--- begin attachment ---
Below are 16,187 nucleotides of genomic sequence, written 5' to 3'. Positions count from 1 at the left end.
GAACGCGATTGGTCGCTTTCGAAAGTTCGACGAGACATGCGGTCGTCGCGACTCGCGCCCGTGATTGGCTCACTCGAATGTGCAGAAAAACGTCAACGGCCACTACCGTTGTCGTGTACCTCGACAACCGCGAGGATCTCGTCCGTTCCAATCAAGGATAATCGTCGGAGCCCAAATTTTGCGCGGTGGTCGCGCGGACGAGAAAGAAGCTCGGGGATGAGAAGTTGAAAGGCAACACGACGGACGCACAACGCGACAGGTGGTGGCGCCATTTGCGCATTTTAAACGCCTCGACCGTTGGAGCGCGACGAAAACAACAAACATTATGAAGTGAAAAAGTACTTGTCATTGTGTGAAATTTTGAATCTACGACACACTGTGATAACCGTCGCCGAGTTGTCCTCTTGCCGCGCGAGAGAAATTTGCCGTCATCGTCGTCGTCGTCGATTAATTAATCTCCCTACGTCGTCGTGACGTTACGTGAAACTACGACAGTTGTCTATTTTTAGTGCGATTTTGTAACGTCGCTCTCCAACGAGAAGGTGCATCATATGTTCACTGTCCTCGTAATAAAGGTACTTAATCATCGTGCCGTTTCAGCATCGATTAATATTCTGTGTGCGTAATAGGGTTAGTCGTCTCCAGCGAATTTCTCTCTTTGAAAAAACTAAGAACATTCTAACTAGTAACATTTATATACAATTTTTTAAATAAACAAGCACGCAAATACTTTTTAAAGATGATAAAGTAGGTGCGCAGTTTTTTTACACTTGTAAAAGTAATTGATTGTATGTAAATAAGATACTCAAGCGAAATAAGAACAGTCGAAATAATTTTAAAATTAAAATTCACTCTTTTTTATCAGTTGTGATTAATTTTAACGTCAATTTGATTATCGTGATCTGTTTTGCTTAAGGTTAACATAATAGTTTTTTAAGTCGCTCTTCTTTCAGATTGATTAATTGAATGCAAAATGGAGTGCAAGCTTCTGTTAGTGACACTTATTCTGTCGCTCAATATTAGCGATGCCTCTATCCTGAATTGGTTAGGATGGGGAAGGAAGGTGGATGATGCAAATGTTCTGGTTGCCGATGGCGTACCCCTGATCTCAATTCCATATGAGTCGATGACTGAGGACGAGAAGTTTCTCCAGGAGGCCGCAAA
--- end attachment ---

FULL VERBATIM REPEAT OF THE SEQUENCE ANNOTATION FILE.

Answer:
Below are 16,187 nucleotides of genomic sequence, written 5' to 3'. Positions count from 1 at the left end.
GAACGCGATTGGTCGCTTTCGAAAGTTCGACGAGACATGCGGTCGTCGCGACTCGCGCCCGTGATTGGCTCACTCGAATGTGCAGAAAAACGTCAACGGCCACTACCGTTGTCGTGTACCTCGACAACCGCGAGGATCTCGTCCGTTCCAATCAAGGATAATCGTCGGAGCCCAAATTTTGCGCGGTGGTCGCGCGGACGAGAAAGAAGCTCGGGGATGAGAAGTTGAAAGGCAACACGACGGACGCACAACGCGACAGGTGGTGGCGCCATTTGCGCATTTTAAACGCCTCGACCGTTGGAGCGCGACGAAAACAACAAACATTATGAAGTGAAAAAGTACTTGTCATTGTGTGAAATTTTGAATCTACGACACACTGTGATAACCGTCGCCGAGTTGTCCTCTTGCCGCGCGAGAGAAATTTGCCGTCATCGTCGTCGTCGTCGATTAATTAATCTCCCTACGTCGTCGTGACGTTACGTGAAACTACGACAGTTGTCTATTTTTAGTGCGATTTTGTAACGTCGCTCTCCAACGAGAAGGTGCATCATATGTTCACTGTCCTCGTAATAAAGGTACTTAATCATCGTGCCGTTTCAGCATCGATTAATATTCTGTGTGCGTAATAGGGTTAGTCGTCTCCAGCGAATTTCTCTCTTTGAAAAAACTAAGAACATTCTAACTAGTAACATTTATATACAATTTTTTAAATAAACAAGCACGCAAATACTTTTTAAAGATGATAAAGTAGGTGCGCAGTTTTTTTACACTTGTAAAAGTAATTGATTGTATGTAAATAAGATACTCAAGCGAAATAAGAACAGTCGAAATAATTTTAAAATTAAAATTCACTCTTTTTTATCAGTTGTGATTAATTTTAACGTCAATTTGATTATCGTGATCTGTTTTGCTTAAGGTTAACATAATAGTTTTTTAAGTCGCTCTTCTTTCAGATTGATTAATTGAATGCAAAATGGAGTGCAAGCTTCTGTTAGTGACACTTATTCTGTCGCTCAATATTAGCGATGCCTCTATCCTGAATTGGTTAGGATGGGGAAGGAAGGTGGATGATGCAAATGTTCTGGTTGCCGATGGCGTACCCCTGATCTCAATTCCATATGAGTCGATGACTGAGGACGAGAAGTTTCTCCAGGAGGCCGCAAA